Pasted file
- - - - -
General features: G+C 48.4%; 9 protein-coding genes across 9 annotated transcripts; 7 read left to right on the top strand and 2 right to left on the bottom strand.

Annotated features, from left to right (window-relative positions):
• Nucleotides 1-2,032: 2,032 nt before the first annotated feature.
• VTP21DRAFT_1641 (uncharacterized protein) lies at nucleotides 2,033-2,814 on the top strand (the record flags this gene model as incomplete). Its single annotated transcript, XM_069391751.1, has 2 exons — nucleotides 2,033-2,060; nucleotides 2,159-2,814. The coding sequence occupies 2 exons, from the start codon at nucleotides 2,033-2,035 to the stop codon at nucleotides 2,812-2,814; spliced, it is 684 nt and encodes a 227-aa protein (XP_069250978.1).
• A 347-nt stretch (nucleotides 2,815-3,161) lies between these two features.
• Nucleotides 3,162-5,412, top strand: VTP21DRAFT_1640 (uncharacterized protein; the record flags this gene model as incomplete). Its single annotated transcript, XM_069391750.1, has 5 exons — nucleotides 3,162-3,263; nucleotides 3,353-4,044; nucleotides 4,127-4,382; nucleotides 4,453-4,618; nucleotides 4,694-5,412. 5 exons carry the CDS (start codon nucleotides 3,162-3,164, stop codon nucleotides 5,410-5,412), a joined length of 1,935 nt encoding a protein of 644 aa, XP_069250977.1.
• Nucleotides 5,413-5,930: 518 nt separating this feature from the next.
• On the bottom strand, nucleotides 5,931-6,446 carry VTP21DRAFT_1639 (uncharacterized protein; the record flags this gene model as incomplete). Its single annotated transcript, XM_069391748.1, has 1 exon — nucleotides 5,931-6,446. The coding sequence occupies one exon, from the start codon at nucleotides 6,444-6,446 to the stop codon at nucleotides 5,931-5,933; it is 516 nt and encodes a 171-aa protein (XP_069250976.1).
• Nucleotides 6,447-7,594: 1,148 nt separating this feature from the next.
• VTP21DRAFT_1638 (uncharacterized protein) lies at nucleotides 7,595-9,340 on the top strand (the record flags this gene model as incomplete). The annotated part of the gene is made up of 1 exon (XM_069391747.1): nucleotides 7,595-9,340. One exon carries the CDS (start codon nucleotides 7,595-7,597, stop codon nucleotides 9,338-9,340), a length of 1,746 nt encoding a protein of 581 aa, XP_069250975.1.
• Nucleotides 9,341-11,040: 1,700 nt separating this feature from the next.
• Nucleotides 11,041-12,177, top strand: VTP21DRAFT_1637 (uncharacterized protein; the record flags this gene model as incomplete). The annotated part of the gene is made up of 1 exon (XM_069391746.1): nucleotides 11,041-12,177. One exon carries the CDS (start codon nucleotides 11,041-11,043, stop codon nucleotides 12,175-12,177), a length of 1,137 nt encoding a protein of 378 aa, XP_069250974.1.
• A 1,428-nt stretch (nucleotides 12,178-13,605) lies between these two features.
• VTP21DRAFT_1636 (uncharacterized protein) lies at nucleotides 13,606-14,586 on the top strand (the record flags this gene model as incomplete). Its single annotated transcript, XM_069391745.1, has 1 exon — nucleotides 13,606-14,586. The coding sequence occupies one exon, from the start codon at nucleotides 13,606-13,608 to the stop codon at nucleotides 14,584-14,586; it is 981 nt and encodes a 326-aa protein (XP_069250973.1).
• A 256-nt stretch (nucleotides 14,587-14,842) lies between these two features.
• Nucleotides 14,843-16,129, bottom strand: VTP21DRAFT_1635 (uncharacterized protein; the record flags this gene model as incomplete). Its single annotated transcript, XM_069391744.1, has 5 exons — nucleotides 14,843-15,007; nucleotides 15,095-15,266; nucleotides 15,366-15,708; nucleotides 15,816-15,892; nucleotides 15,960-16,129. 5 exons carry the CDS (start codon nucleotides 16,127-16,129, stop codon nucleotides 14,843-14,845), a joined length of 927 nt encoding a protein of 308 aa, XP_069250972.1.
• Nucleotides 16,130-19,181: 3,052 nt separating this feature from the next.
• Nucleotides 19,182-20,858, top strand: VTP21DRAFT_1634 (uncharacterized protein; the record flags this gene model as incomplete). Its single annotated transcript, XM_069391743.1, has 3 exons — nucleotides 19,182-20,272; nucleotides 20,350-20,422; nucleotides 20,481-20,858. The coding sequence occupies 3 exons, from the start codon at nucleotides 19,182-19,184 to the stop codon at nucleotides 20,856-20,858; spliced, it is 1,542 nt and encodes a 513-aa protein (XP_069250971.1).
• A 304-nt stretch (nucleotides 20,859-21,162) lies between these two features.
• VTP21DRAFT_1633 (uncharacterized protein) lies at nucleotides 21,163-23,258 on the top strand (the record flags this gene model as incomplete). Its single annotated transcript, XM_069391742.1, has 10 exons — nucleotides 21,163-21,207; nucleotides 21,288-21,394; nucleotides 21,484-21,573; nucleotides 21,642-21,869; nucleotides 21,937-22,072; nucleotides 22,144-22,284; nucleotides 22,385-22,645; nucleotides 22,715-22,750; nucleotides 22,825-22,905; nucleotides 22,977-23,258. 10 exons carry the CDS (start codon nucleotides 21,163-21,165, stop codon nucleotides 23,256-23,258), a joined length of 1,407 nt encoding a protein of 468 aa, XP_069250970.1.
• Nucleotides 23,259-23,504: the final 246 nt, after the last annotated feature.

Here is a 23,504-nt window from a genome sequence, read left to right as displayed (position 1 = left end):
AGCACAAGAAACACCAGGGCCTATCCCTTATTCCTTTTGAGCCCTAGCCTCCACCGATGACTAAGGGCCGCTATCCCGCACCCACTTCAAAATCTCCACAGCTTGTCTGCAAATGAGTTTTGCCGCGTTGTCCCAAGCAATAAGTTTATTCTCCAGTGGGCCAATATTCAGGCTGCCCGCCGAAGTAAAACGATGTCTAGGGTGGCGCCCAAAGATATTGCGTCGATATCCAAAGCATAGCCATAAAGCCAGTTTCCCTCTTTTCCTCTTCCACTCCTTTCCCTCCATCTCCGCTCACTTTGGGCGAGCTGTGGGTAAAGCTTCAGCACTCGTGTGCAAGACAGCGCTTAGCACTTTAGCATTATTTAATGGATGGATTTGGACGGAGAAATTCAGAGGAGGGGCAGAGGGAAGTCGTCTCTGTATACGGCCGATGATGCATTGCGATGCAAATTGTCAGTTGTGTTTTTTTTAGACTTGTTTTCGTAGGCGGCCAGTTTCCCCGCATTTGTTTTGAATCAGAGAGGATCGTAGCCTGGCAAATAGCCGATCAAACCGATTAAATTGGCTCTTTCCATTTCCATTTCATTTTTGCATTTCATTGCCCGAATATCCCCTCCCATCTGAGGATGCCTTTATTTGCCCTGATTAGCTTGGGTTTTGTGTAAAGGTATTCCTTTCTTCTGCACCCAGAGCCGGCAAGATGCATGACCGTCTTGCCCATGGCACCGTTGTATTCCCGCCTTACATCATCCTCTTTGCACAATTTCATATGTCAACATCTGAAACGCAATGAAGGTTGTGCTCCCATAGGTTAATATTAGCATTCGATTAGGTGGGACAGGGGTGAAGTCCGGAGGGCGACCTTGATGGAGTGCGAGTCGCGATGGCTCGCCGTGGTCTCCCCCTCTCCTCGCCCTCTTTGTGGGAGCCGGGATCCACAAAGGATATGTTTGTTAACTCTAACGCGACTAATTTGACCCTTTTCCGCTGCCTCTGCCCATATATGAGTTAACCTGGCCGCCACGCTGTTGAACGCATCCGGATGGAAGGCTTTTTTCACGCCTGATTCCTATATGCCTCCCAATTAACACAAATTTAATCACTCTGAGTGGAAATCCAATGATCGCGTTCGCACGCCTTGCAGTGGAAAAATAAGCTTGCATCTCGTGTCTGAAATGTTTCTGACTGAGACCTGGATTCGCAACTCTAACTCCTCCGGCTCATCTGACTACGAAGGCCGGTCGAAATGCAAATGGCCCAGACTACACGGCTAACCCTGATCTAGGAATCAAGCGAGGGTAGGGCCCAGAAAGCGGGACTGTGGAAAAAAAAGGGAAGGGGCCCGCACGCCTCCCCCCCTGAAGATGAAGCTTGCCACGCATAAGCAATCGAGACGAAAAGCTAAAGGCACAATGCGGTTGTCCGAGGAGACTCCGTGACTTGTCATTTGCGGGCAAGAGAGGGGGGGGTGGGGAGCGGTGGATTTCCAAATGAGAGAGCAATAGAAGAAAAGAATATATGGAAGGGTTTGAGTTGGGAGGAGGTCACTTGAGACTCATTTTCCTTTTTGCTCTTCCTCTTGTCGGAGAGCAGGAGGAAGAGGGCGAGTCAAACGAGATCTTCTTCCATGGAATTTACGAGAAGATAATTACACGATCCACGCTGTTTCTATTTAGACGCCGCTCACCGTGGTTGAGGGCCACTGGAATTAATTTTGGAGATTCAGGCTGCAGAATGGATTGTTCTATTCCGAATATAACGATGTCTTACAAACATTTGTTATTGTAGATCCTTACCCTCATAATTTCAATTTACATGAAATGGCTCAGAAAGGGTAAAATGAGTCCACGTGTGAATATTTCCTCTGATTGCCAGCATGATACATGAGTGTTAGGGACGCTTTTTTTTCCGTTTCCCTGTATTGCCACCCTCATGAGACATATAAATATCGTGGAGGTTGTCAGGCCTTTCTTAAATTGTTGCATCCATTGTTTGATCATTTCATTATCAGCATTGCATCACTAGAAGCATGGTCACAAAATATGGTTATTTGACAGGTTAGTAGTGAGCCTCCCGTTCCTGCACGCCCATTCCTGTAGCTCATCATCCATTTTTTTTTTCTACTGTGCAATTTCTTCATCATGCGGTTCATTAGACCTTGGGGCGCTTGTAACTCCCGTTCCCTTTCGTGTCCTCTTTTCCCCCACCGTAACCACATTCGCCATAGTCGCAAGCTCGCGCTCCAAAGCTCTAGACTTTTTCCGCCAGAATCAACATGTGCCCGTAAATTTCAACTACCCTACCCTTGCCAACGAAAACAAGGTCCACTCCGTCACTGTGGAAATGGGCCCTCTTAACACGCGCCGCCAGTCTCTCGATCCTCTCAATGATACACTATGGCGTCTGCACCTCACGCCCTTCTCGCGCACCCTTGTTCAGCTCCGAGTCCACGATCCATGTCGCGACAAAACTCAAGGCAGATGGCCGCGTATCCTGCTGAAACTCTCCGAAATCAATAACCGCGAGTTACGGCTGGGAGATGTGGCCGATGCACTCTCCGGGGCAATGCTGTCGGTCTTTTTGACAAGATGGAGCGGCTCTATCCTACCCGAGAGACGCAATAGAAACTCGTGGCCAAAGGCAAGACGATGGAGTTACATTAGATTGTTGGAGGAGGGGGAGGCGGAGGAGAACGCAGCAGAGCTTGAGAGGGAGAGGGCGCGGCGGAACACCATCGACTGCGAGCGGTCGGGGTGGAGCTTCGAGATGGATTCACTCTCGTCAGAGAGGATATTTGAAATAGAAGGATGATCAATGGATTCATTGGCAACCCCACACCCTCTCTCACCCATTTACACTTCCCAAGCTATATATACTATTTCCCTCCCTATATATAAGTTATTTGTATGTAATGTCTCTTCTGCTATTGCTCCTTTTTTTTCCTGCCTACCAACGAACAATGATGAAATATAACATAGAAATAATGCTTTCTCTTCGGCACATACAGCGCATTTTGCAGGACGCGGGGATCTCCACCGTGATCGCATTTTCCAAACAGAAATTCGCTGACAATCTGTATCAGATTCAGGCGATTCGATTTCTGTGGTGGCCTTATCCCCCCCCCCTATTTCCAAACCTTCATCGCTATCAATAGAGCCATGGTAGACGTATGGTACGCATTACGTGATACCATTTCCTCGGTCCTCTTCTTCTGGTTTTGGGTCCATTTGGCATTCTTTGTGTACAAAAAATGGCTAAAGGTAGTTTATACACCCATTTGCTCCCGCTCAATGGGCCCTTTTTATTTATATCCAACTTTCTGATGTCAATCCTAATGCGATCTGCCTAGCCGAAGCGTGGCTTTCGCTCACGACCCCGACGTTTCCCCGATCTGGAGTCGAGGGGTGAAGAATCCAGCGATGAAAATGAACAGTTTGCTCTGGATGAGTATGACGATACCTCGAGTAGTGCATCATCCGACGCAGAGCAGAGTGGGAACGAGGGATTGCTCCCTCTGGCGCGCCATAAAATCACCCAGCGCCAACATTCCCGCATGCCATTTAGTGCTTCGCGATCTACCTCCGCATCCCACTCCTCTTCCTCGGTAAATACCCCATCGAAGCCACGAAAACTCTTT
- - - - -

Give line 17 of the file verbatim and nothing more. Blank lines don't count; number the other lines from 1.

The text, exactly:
• Nucleotides 16,130-19,181: 3,052 nt separating this feature from the next.